Despite recent economic volatility, Americans still feel passing on good values is better than leaving behind an inheritance. A survey of baby boomers and adults over the age of 72 found that Americans’ feelings about leaving a legacy have not changed much since 2005, when the original survey was conducted. Among the results, 86 percent of boomers said that family stories were important to pass on and 75 percent said it was extremely important that future generations remembered their parents. The survey also found that baby boomers aren’t expecting much of an inheritance, though previous research estimates that two of three boomers will inherit something. Among participants over the age of 72, the vast majority said it was important to their children that they had a living will in case they become terminally ill and 78 percent said it was their responsibility to begin a conversation with their children about their legacy. More here.
The increasing cost of medical care in America threatens the dream of a comfortable retirement, even among people with $250,000 or more in household assets. A recent poll of Americans between the ages of 55 and 65 found that, among the seemingly financially prepared, there was a lack of planning for healthcare expenses and a widespread misunderstanding of Medicare benefits. The results revealed that Americans have many misconceptions about their potential medical expenses during retirement. Among them, respondents estimated that Medicare would pay for 68 percent of their healthcare costs during retirement and cover long-term care expenses, which it does not. They also underestimated the average amount Americans spend annually on medical expenses and few had a plan for dealing with the cost of long-term care, despite the fact that a majority of older adults will need it at some point. More here.
A county-level analysis of life expectancy found a large majority of American counties have been falling behind as compared to countries such as Japan and Canada that rank among the top performers in the world. The research, from the Institute for Health Metrics and Evaluation at the University of Washington, found that 80 percent of counties in America fell below the average of the 10 nations with the highest life expectancies between 2000 and 2007. For men, life expectancy ranged from 65.9 to 81.1 years and, for women, between 73.5 and 86 years. Regionally, the worst performing counties were in the South, Appalachia, and Northern Texas and the best life expectancies were found on the coasts and in the Northern Plains. The authors noted that, more than racial or economic factors, the reason behind America’s poor performance was primarily preventable factors such as smoking, high obesity rates, and other lifestyle-related behaviors. More here and here.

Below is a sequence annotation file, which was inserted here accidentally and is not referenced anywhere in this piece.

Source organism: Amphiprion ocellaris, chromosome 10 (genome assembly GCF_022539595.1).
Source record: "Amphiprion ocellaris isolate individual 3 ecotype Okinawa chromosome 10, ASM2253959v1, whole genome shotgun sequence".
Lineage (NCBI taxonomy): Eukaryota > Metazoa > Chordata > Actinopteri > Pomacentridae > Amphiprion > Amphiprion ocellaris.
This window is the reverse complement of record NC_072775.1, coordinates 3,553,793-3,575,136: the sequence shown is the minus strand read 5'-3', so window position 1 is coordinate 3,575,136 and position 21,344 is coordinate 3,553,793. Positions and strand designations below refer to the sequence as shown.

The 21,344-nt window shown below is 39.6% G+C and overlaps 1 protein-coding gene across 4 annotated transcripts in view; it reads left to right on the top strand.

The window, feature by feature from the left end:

Stress can have a significant impact on health. It can also trigger gastroesophageal reflux disease or acid reflux. Surveys have shown a majority of people who suffer from acid reflux site stress as a trigger. Mitchell Cappell, MD, PhD, chief of gastroenterology at Beaumont Hospital, says patients who are under a lot of psychological stress suffer more severe symptoms, without necessarily having more severe reflux. And, though that doesn’t mean stress-related reflux is merely psychological, it is common for highly stressed people to become more aware and more sensitive to their symptoms. According to Cappell, stress can affect many gut functions and heartburn, in these stressful times, is incredibly common. More here.